Of course given current usage, the 3rd-time through numbers of starters are also biased towards good pitchers since the top 2-3 starters are much more likely to be allowed to finish 6 innings. That effect may not be very big though mainly because the 100+ relief innings added the last few years have come as much at the expense of top starters and lesser starters. On the other hand, this is just one season's results, could just be a fluke and relieers will move ahead again next year. This year relief innings were up only 28 innings per team over last year although that too was pretty close in ERA and OPS terms.

By the way, relievers pulled slightly ahead of starters by season's end in both ERA and OPS terms but basically a draw. It makes sense to push this to the point of near-equilibrium at least as long as you're spending less on the pen than on the rotation, probably even though it costs you a roster spot. (And if they are moving to 26-man rosters next year, then you get the roster spot back.)

   12. What did Billy Ripken have against ElRoy Face? Posted: October 09, 2019 at 06:26 PM (#5888440)
Well, you can't blame the Braves bullpen for today's debacle...
"Hold our beers." --Braves bullpen
   13. Omineca Greg Posted: October 09, 2019 at 08:32 PM (#5888517)
Bullpen, more like ballpeen, because they're getting hammered!

Bullpen, more like bell pun, because no matter how you arrange it, they're getting rung.

Bullpen, more like Bull Fathom Five, because these staffs ain't deep.

Bullpen, more like Died-in-the-Bull, along with their team's chance of winning.

Bullpen, more like not playing with a bull deck, amirite?

Bullpen, more like Steer Hall Putsch, because it's a colossal failure, and if they keep this up they're going to have a lot of time to work on their diaries.

   14. Omineca Greg Posted: October 09, 2019 at 08:36 PM (#5888522)
.
   15. Omineca Greg Posted: October 09, 2019 at 08:42 PM (#5888524)
Bullpen, more like Ba'al pen, a little bit because Ba'al was a shitty god, but mainly because now my post has Punic in it...and just like Dido, the Ba'al pen doesn't have the good sense to surrender...

I know I left too much mess and destruction
To come back again
And I caused nothing but trouble
I understand if you can't talk to me again

And if you live by the rules of "it's over"
Then I'm sure that that makes sense

I will go down with this ship
And I won't put my hands up and surrender
There will be no white flag above my door...

Dido

BBTF doesn't support Punic script...I wonder if this has ever come up before.
   16. PreservedFish Posted: October 09, 2019 at 08:59 PM (#5888536)
BBTF doesn't support Punic script...I wonder if this has ever come up before.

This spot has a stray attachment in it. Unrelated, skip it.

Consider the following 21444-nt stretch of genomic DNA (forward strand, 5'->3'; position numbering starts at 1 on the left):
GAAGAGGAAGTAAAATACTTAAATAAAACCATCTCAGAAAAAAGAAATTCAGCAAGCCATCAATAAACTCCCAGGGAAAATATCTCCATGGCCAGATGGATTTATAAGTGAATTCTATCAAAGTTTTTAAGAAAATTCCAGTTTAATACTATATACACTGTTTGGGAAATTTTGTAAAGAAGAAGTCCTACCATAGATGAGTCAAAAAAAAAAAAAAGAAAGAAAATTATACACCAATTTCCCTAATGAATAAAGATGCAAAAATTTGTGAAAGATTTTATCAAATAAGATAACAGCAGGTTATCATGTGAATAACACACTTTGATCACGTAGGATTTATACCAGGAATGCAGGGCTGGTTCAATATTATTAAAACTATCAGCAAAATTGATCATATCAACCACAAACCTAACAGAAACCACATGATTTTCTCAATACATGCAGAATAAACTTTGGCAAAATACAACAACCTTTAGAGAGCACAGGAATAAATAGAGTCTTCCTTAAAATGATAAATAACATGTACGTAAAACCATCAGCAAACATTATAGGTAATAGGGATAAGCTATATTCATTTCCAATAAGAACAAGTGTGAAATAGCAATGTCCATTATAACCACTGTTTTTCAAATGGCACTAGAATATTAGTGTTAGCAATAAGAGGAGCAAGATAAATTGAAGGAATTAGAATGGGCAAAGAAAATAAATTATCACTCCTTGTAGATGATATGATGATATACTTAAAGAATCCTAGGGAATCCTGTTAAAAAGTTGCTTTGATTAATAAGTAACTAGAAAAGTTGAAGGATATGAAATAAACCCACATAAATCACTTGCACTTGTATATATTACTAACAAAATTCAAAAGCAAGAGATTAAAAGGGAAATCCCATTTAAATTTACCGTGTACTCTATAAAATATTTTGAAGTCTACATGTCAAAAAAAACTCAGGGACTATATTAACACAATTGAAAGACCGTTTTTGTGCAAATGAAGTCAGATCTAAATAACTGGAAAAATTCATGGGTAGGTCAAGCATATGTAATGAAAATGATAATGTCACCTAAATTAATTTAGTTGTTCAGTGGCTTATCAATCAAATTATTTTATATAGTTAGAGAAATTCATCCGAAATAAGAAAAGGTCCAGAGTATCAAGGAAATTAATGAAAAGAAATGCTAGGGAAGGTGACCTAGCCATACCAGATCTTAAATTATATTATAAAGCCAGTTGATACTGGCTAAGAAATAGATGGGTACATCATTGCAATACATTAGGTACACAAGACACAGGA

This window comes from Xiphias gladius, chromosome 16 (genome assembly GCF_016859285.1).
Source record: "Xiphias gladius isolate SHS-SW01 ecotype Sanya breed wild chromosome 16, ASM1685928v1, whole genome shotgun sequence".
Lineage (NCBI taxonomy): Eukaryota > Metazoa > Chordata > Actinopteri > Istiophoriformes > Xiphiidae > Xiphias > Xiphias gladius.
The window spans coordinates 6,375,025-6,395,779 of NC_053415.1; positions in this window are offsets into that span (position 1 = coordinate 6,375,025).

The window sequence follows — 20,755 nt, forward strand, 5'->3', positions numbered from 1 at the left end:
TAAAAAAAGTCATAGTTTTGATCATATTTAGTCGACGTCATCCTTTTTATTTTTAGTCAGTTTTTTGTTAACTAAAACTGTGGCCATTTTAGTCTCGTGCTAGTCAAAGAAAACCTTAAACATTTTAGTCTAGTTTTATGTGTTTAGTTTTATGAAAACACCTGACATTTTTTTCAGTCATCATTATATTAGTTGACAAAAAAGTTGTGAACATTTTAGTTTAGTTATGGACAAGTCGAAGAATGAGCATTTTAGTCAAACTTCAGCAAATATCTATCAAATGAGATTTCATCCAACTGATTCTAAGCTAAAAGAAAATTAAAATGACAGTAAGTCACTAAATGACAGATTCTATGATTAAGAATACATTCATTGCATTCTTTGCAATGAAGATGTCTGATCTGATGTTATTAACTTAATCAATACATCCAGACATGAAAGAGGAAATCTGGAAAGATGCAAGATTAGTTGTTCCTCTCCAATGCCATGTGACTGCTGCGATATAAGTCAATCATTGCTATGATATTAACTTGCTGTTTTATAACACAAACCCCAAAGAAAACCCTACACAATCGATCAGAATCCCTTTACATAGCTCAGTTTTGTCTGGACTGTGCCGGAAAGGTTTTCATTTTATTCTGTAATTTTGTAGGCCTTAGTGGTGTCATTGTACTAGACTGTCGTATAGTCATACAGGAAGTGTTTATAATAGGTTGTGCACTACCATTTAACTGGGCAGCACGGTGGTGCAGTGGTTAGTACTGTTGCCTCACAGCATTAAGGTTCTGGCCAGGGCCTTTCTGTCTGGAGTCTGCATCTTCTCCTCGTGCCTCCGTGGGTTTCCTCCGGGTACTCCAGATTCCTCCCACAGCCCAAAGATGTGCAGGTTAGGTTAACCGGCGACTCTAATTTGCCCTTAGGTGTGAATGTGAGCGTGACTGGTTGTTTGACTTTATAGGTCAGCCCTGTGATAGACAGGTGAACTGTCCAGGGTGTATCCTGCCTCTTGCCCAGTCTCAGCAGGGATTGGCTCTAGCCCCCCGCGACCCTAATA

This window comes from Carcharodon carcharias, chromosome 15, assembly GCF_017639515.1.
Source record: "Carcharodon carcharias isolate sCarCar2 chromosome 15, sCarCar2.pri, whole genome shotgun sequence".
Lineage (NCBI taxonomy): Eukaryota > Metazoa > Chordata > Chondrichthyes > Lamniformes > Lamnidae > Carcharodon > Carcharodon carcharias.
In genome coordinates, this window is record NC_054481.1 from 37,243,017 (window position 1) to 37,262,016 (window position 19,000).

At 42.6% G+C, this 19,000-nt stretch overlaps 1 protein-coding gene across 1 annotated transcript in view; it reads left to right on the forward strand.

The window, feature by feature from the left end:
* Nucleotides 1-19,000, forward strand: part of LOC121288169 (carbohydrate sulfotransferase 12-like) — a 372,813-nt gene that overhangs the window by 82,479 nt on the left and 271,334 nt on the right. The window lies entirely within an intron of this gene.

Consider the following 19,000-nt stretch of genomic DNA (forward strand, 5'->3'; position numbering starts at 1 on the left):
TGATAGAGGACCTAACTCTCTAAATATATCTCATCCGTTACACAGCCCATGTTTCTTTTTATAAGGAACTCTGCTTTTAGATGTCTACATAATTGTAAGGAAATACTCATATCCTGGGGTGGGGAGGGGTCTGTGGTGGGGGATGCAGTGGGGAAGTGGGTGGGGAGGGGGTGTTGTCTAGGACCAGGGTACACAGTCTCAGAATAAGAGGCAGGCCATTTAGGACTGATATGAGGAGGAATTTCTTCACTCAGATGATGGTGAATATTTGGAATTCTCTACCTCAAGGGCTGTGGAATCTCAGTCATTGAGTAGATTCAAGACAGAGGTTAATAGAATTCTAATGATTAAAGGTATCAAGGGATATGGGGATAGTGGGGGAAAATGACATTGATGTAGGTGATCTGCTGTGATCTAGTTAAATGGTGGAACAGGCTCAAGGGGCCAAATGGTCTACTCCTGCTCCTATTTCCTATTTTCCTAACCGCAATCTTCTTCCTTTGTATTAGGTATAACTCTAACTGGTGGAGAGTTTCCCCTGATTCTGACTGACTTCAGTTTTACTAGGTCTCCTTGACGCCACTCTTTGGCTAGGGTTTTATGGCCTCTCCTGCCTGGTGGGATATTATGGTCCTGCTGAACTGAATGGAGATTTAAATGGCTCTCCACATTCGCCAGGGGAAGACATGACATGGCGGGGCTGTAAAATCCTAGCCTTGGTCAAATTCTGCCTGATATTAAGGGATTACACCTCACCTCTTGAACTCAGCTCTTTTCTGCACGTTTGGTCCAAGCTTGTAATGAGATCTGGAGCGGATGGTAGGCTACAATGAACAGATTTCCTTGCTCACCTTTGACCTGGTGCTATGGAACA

It's been bothering me since Asdrubal Cabrera and Annibal Sanchez debuted!
   17. Omineca Greg Posted: October 09, 2019 at 10:14 PM (#5888559)
And just like that, the reign of #15 being the best Punic joke on the thread came to an end.

After a scant 17 minutes.

Long live post #16!

There once was a prisoner oh so Punic
He wore a big [STUPID ####### BOARD WON"T SUPPORT CHARACTER] on his damn hipster tunic
The tribunis laticlavius dicated
That he be quite promptly castrated
And now his style's even more eunuch 


I dunno. It's alright.
   18. Dr. Vaux Posted: October 09, 2019 at 10:42 PM (#5888566)
This is a legendary thread!

Walt, that all occurred to me, too, while I was driving later. Third time numbers are going to be biased not only toward better starters, but better starters when they're having their better games (although I remember there were some studies a few years ago that seemed to indicate a surprising lack of tendency for one bad inning by a starter to lead to further bad innings in the same start). But it probably isn't enough to cancel out the fact that the relievers who get brought into the game earlier are usually worse relievers. The splits by inning also show some of the higher ERAs for single innings being the 6th and 7th, and then lower ERAs in the 8th and 9th, but that might just reiterate that it's a combination of flagging starters and not very good relievers. Probably the jury is still somewhat out on whether flagging starters are better or worse than bad relievers. I still think that for teams with deep bullpens, an average reliever is usually a better choice in the middle innings than all but the very best starters.
   19. PreservedFish Posted: October 09, 2019 at 10:51 PM (#5888569)
There once was a team quite exalted
But their progress was seen to be halted
By a 'pen known to blow
Amirite? Doncha know?
Beaten like their home field had been salted
   20. cardsfanboy Posted: October 09, 2019 at 10:58 PM (#5888571)